Frank Gehry is a Canadian-American architect known for his characteristic postmodern design. His eccentric works are probably the most iconic and distinguishable examples of contemporary architecture and design.
Frank Gehry, in full Frank Owen Gehry, original name Ephraim Owen Goldberg (born February 28, 1929, Toronto, Ontario, Canada), Canadian American architect and designer whose original, sculptural, often audacious work won him worldwide renown. Gehry’s family immigrated to Los Angeles in 1947. He studied architecture at the University of Southern California (1949–51; 1954) and city planning at Harvard University (1956–57). After working for several architectural firms, he established his own company, Frank O. Gehry & Associates, in 1962 and established its successor, Gehry Partners, in 2002.
He made a name for himself with a line of furniture called Easy Edges, and began to be commissioned to design buildings such as the Rouse Company headquarters in Columbia, Maryland, and the Santa Monica Place shopping mall.
Gehry’s style sometime seems unfinished or even crude, but his work is consistent with the California “funk” art movement in the 1960 and early 1970, which featured the use of inexpensive found objects and non-traditional media such as clay to make serious art.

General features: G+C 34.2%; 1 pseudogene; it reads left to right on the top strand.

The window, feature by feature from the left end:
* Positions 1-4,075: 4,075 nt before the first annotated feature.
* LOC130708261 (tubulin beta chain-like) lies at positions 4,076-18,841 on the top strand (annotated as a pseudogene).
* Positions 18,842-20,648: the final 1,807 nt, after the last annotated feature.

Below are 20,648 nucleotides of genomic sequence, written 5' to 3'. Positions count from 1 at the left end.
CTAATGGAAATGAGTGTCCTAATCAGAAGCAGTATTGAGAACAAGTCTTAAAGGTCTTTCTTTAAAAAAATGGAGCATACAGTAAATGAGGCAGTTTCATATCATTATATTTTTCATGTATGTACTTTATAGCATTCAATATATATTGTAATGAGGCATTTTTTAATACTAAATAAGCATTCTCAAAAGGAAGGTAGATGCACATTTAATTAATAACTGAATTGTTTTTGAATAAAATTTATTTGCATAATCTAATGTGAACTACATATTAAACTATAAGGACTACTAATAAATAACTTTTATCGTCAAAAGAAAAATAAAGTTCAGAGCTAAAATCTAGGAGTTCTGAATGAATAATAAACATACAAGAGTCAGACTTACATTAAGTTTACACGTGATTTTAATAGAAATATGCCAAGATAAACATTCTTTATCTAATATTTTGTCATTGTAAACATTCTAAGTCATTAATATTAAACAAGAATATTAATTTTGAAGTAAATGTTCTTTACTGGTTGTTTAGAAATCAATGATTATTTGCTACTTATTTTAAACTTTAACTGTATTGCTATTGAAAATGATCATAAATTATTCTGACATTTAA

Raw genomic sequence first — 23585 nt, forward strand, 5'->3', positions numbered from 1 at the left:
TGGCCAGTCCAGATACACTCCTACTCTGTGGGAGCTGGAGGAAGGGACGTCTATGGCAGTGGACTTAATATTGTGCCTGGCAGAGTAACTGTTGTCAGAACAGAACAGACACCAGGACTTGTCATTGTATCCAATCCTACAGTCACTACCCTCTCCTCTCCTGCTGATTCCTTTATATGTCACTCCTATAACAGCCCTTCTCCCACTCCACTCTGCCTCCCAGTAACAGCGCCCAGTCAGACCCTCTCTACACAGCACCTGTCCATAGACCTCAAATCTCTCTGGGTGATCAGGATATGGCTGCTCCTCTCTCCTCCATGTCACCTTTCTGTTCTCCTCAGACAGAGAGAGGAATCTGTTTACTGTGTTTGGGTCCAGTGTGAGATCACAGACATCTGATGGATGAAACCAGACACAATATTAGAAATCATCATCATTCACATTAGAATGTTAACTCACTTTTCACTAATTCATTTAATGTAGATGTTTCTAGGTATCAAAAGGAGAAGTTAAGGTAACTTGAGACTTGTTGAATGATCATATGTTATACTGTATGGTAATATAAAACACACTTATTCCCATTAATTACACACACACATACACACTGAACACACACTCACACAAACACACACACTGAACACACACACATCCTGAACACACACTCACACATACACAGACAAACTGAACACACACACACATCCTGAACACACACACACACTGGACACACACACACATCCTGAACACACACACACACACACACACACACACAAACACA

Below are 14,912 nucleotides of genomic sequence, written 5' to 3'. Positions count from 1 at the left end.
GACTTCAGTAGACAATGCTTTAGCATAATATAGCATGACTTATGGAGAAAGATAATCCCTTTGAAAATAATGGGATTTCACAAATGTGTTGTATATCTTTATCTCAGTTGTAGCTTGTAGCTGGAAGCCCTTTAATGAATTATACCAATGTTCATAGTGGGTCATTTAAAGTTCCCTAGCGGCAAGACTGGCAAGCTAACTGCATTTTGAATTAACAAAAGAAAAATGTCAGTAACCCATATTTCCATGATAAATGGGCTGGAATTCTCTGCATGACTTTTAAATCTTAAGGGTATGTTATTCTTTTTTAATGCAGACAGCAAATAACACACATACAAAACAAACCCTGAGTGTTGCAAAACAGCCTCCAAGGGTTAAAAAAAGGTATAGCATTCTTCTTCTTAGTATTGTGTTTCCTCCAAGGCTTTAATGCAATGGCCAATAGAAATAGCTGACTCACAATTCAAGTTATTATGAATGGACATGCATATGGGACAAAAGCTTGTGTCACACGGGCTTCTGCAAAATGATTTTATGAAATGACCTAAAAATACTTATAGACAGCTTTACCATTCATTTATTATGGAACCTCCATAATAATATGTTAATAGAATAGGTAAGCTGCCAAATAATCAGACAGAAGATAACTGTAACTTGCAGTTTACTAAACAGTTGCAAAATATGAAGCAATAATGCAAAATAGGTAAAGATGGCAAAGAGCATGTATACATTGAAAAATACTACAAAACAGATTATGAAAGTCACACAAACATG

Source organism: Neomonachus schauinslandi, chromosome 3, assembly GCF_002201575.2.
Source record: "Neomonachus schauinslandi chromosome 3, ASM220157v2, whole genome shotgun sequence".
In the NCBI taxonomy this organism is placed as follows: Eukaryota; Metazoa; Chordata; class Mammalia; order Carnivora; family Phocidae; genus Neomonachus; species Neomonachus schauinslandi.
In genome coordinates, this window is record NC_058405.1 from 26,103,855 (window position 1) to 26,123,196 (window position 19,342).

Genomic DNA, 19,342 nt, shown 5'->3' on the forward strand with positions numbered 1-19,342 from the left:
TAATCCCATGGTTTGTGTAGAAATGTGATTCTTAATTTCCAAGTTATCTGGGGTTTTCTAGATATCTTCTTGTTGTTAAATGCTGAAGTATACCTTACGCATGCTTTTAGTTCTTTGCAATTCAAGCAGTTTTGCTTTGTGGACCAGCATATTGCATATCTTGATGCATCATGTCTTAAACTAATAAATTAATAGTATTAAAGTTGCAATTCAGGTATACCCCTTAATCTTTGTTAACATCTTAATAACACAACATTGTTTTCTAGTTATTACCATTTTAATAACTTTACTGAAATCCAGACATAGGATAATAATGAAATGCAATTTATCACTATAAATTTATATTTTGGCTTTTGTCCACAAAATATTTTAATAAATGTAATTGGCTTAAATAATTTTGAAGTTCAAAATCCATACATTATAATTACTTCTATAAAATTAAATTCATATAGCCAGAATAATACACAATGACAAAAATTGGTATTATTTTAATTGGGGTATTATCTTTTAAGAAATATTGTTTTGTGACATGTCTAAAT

Gehry has been called “the apostle of chain-link fencing and corrugated metal siding”. However, a retrospective exhibit at New York’s Whitney Museum in 1988 revealed that he is also a sophisticated classical artist, who knows European art history and contemporary sculpture and painting.
Gehry continues to be one of the world’s leading contemporary architects, and due to his celebrity status, he has been referred to as a “starchitect“—a label that Gehry rejects. In a 2009 interview with the British newspaper The Independent, he explained why he dislikes the term: “I am not a ‘star-chitect’, I am an ar-chitect,” he said. “There are people who design buildings that are not technically and financially good, and there are those who do. Two categories, simple.”